When you’ve driven the same car for several years, all the actions are completely automatic. You close the door, and with paying close to no attention to your actions, singing along with the song on the radio, you are on the road, enjoying the drive.
Then you get an automatic car. The first few times it doesn’t go so smoothly, even though in principle it should be EASIER. You have fewer activities to perform, but… “You must unlearn what you’ve learned” (as Yoda would say)... and you have to learn the new steps. There is no way around it, you have to start paying attention and acquire the knowledge of how to use the clutch in a new way (and stop trying to use it when it’s not needed).
It may be a struggle at the beginning
That was an easy example. You are still doing the same thing, driving a car, you only need to change the way you operate it, and yet your brain wants you to do the same sequence you’ve learned before because that’s the most efficient way.
However, when you’ve repeated your new sequence a number of times, it becomes your new pattern. Smoking is, of course, more complex than that, because an “addiction factor” plays a role here, yet to help yourself out of that habit, you need to use the same principles of managing your mind as in changing any other behavior.
No worries Sam, we’ve got you covered. We have put together an amazing process to help you change any habit that no longer serves you. There is just this one tricky thing that may work to your advantage or disadvantage:
It’s all in your head
To succeed in breaking a habit you need to be sure that it is what you really want. It’s also important that you BELIEVE that you can do it. It is your life and your habit. Therefore without a single drop of doubt, you do have the power to change it. You have developed the habit, certainly, you can undo that.
One more important thing about beliefs. Here at You’ve got 5 options, we don’t believe that trying to quit smoking by beating yourself up, hating on yourself and alike behaviors, are very efficient or helpful. It’s like a war with yourself which is very difficult to win.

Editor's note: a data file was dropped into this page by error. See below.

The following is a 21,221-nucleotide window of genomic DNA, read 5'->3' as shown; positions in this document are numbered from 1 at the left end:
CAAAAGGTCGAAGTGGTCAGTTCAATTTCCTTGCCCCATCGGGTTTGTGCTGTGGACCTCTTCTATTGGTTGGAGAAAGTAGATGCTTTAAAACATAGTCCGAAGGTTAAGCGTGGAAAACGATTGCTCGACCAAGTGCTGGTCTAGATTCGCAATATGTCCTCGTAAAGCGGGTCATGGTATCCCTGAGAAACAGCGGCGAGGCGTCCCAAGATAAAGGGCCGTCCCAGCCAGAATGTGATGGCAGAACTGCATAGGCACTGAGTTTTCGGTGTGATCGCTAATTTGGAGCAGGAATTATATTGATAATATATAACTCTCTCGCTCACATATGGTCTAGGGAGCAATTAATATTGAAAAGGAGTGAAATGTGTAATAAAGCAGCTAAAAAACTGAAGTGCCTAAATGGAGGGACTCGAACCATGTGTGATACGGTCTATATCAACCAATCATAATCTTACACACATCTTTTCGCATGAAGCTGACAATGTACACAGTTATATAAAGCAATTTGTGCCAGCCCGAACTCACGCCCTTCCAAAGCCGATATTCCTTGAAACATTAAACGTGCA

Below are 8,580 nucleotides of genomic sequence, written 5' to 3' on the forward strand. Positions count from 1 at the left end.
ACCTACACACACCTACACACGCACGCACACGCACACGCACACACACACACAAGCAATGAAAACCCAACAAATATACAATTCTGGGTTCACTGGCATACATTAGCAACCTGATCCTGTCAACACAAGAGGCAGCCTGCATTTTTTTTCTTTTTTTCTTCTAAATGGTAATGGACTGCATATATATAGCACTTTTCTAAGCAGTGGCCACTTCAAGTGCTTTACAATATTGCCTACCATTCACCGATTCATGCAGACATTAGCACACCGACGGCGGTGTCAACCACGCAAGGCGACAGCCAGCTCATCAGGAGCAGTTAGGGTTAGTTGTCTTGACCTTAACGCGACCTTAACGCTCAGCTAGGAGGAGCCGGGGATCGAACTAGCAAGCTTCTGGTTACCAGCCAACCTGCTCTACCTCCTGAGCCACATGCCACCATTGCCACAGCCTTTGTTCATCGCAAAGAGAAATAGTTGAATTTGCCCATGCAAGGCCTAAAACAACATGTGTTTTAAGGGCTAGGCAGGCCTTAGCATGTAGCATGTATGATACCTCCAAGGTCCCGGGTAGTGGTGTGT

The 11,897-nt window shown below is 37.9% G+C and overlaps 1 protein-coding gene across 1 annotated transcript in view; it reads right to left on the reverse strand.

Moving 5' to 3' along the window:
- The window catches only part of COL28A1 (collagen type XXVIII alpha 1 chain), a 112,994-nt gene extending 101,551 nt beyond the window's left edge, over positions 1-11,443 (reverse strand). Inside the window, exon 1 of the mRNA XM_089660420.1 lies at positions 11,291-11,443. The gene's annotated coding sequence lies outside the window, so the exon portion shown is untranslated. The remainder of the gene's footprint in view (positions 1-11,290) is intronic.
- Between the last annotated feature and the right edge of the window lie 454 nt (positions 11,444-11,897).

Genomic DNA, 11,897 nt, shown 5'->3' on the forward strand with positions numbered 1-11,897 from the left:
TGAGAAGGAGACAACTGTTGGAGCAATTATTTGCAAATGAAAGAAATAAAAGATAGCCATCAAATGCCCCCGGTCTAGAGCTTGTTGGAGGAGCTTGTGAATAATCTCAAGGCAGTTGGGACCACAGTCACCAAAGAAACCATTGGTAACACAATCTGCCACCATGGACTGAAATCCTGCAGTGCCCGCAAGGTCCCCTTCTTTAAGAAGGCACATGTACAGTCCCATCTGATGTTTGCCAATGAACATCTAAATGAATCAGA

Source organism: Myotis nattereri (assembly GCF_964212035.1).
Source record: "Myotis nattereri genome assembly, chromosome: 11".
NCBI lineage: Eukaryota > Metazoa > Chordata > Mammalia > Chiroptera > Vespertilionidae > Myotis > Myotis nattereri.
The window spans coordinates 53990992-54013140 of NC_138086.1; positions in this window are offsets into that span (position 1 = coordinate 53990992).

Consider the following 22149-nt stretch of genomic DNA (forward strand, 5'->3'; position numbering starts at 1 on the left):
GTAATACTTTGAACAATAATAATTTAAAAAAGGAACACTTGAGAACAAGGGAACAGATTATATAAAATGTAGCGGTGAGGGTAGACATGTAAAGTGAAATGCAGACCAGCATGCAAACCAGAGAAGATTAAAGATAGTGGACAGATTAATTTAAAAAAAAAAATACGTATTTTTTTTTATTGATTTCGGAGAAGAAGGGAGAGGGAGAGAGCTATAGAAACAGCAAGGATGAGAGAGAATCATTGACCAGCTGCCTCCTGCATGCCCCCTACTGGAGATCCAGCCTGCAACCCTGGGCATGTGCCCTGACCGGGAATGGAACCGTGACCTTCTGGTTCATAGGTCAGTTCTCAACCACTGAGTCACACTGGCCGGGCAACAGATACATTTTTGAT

However, we do believe that if you decide to go through that process as if you are your own very best friend, who wants all the best for yourself, you are already a few steps ahead.
We will, therefore, encourage you to start by digging deep down into yourself and we’ll want you to figure out why you have been smoking all this time. Then we’ll want you to determine and write down why exactly you want to quit.
Then we’ll go into choosing what you’ll be doing instead, figuring out what to do when you feel like smoking and making a fallback plan. The last step will be to shift into the new non-smoking you.
We’ll ask you to spend some time mindfully watching yourself. Take on a role of that neutral observer and notice when you feel like smoking a cigarette.
What are your main triggers?
How do you feel before and after smoking?
What are the messages you repeat to yourself about smoking?
And here, your 5 step process to beat your habit
Step 1: Inner journey (or root cause analysis)— dig deep to find out why have you been smoking all this time (read here)
Step 2: More inner journey- determine why you REALLY want to quit (read here)
Step 3: It’s all in your head- time for some solid mental clean-up (read here)
Step 4: Game plan- figure out what you are going to do instead (read here)
Step 5: Shift into your new non- smoking self (read here)